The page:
AC: What was it like growing up in Clint, Texas? How and why did you become involved with politics?

MG: I grew up in Clint, Texas; it's a little town outside of El Paso. It's ironic because if you look at me I don't look real country. So, I went to the agriculture meeting at the Ag Council where there were representatives from all the different Ag industries. They're usually Republican – I think they're all Republican – and I go in and start talking about my background and why I love the agricultural community and they just looked shocked. You could see their faces, like, "What is going on?" This five-foot-tall Latina with long hair who walks in with her hoop earrings and starts talking about crop rotation! I'm definitely an interesting phenomena happening at the Capitol and in Clint's farming community.

I came to Austin to better understand politics. But if you would have told me a year ago that I would be running for office or sitting in the Capitol, I would have told you, "No way!" This was never part of my plan in life.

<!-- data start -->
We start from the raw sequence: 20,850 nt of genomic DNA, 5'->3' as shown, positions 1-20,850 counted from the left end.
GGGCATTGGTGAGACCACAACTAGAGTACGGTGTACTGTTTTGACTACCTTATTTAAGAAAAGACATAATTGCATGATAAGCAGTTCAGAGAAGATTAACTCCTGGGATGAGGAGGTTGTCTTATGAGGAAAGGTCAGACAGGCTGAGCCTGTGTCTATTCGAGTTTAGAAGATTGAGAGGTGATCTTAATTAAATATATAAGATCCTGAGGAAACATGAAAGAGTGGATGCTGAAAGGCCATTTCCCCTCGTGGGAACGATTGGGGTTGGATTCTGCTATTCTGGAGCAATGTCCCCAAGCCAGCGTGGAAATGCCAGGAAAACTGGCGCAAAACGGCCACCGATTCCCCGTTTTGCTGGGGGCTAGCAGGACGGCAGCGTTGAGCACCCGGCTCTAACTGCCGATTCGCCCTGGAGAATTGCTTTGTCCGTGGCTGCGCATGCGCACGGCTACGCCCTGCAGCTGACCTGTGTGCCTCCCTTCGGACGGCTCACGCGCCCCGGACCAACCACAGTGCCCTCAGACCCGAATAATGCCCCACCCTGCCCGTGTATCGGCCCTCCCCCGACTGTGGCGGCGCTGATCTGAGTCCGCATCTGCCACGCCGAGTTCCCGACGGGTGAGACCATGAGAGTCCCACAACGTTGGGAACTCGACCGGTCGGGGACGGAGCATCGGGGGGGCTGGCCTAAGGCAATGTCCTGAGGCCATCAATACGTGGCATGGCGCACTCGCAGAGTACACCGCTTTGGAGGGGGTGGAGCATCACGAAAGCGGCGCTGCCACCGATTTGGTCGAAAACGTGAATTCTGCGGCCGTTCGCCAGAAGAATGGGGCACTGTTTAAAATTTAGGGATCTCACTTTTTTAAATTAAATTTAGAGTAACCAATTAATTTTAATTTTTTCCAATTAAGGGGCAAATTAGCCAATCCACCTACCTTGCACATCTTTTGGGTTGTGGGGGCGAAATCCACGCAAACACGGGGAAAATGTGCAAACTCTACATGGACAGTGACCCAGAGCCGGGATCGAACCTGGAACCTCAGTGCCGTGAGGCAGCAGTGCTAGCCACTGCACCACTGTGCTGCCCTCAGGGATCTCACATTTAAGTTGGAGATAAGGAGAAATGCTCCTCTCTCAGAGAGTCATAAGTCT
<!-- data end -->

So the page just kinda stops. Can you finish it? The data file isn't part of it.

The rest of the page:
I used to always tell my students that if we want to see any change we have to be the catalyst. We had to sometimes personally sacrifice in order to make sure that we were being responsible in giving back to our communities. So, even though I had this plan to finish my Ph.D. and be the leading academic or leading scholar in intersectionality pedagogy ... to find a state rep who understands the unique dynamics of my district, as well as how to navigate the Texas Capitol effectively. I had to run.

AC:: Did I read somewhere that your father is a Republican?

MG: Funny story: The first day my dad comes to [Austin], I bring him on the house floor with me. I'm responding to the governor on questions like women's right to choose, and how he wants to ban abortions, etc., etc., and I was really angry. My dad, he tells my staff, "We shouldn't hate all the Republicans." I had my interview with the El Paso Times. At the end of it she wants to go interview my dad, and I went somewhere else, I don't know where I was, and she said, "Mr. Gonzalez, there's a rumor around El Paso that you're a Republican." And he's like, "That's not a rumor. I'm a proud Republican." And she's like, "Are you still proud of Mary?" And he's like, "Yeah, I'm still proud, but every day I wake up and I ask God, 'Why is she a Democrat?'"